VIEWS: 120 PAGES: 2 CATEGORY: Science POSTED ON: 6/19/2010
There are 5 types of hamsters. These are Dwarf Campbell Russian Hamster, Dwarf Winter White Russian Hamster, the Syrian hamster, Chinese Hamster and Roborovski Hamster.
Hamster Species There are many species of hamsters but only 5 species are widely kept in captivity as pets and these are Dwarf Campbells Russian Hamster, Dwarf Winter White Russian, Chinese Hamster, Syrian Hamster and Roborovski Hamster. Dwarf Campbells Russian Hamster The Dwarf Campbells Russian Hamster (sometimes incorrectly labelled as the Siberian Hamster in pet shops) is the more common than the other species of Dwarf Russian Hamster, the Dwarf Winter White Russian (Siberian) Hamster, and is often seen in pet shops in many countries today. The adult male hamster is slightly larger than the female. Campbell Russians are categorized by their short tail and furry feet. Both male and female raise the litter and are usually outgoing and friendly if handled confidently. Most of them can also be housed cordially in pairs. Most Campbell Russians are colored like those observed in the wild, but today's breeding techniques have produced a great variety of colors, textures and patterns. Dwarf Winter White Russian The Dwarf Winter White Russian hamster also known as the Siberian hamsters, winter white Russians are often mistaken as the Campbell Russians because they are similar in appearance and may be found in the same regions. Both the Russian Campbells and the winter white russians are originally believed to be one and the same species, or subspecies. In later scientific writings, it is agreed that the two types of hamsters are separate and distinct species. Siberian hamsters are called "winter white" because their fur have the ability to turn to a winter white coat during short day length, ie. during the winter months when the hours of darkness are longer than the hours of light. As winter whites are not allowed to enter shows in their winter coat (they takes months to change coats) and they tend to breed more readily when they are out of their winter coat, one of the ways to prevent them from changing coat is to increase the hours of light artificially (such as placing fluorescent tubes) which in effect lengthens the day. Chinese Hamster Chinese hamsters are very territorial and should be house individually. Females are generally more aggressive than males and both sexes should be separated after mating. Chinese Hamsters are extremely timid and fast moving which often makes them difficult to catch but they are of good temperament and rarely nip. Their timid nature means they are often not very active when handled and so are not a popular pet with children who want a pet they can hold and play with. However Chinese Hamsters are a fascinating pet for those who prefer simply to observe, particularly when given a large and interesting environment in which to live. Syrian Hamster The Syrian Hamster is sometimes referred to as the 'Golden Hamster' due to its original wild golden colouring although today there are many different colour and coat mutations. It is also sometimes referred to as the Fancy or Standard Hamster. Syrian hamsters are also referred to as 'Teddy Bear Hamsters' for the Long Haired species. There will be the Hairless Syrian Hamster and referred as the 'Alien Hamster' and finally the Black Syrian Hamster is also referred to as the 'Black Bear' Hamster. The Syrian Hamster is a solitary animal and will not usually live with another past 8-10 weeks of age and so it is important that they are housed separately as serious fighting, even death can occur if more than one are kept in the same cage. The Syrian Hamster is nocturnal, usually waking during the evening. The Syrian Hamster makes a good pet and easy enough for small children to handle under supervision. Roborovski Hamster The Roborovski Hamster is also a short-tailed dwarf hamster, but its yellow-brown colouring and striking whiskers lend it a totally different appearance to the other two short-tailed species of dwarf hamsters. Roborovski Hamsters are much less well knows and they breed very few young. The Roborovski Hamster. Is the smallest dwarf hamster. Its body measures only seven to nine centimeters in length and its tail is barely visible. Its back is a brownish-yellow with grey under colouring. Sometimes the yellow on its back appears somewhat rusty in colour. Roborovski Hamsters don't have dorsal stripes. Roborovski Hamsters can live in groups of the same gender.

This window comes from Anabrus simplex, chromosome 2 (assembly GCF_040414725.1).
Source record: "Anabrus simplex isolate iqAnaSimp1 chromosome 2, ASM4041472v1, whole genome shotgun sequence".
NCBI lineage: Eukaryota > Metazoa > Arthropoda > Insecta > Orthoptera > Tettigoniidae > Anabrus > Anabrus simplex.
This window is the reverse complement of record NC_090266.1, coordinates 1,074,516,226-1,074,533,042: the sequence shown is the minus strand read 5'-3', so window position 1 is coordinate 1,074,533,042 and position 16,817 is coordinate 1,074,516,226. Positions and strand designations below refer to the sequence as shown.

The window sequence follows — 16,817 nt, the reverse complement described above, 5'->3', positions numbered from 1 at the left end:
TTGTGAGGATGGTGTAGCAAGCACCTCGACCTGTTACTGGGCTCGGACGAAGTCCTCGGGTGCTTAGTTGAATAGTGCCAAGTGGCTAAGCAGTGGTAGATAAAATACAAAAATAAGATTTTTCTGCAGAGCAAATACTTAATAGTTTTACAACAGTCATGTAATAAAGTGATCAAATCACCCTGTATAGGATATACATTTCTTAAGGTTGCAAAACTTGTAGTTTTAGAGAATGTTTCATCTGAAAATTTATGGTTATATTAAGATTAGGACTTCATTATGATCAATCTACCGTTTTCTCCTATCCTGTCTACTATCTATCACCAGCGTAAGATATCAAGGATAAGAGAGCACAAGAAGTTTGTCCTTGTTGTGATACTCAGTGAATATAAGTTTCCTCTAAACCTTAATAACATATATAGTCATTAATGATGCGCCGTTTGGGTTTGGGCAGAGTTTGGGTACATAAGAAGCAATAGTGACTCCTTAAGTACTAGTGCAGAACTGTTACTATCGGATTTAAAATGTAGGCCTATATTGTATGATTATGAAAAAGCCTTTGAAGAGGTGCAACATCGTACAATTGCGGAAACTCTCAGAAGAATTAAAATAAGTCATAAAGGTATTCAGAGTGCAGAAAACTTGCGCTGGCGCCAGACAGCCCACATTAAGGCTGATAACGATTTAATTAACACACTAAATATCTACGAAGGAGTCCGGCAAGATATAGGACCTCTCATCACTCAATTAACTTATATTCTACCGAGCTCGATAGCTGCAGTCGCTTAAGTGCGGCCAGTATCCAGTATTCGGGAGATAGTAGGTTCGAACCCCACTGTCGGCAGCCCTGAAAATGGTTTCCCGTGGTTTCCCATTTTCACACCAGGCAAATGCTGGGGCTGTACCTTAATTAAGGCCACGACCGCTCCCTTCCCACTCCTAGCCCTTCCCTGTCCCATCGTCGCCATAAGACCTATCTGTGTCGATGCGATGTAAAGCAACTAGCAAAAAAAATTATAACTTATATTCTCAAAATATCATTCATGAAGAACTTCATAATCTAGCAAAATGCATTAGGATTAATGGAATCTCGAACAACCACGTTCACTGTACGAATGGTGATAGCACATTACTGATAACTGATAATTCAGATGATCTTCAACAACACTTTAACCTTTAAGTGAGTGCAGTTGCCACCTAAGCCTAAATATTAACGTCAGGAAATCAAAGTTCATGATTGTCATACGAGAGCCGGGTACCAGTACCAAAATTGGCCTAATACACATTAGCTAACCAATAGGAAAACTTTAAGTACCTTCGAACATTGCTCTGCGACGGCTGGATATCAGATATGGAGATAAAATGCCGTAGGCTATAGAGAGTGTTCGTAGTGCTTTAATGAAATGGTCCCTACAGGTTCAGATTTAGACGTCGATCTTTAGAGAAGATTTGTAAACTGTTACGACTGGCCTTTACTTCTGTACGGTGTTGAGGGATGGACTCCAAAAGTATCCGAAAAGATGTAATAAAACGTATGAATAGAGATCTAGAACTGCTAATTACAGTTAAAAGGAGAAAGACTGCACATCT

Pages to are hidden for
"Hamster Species"Please download to view full document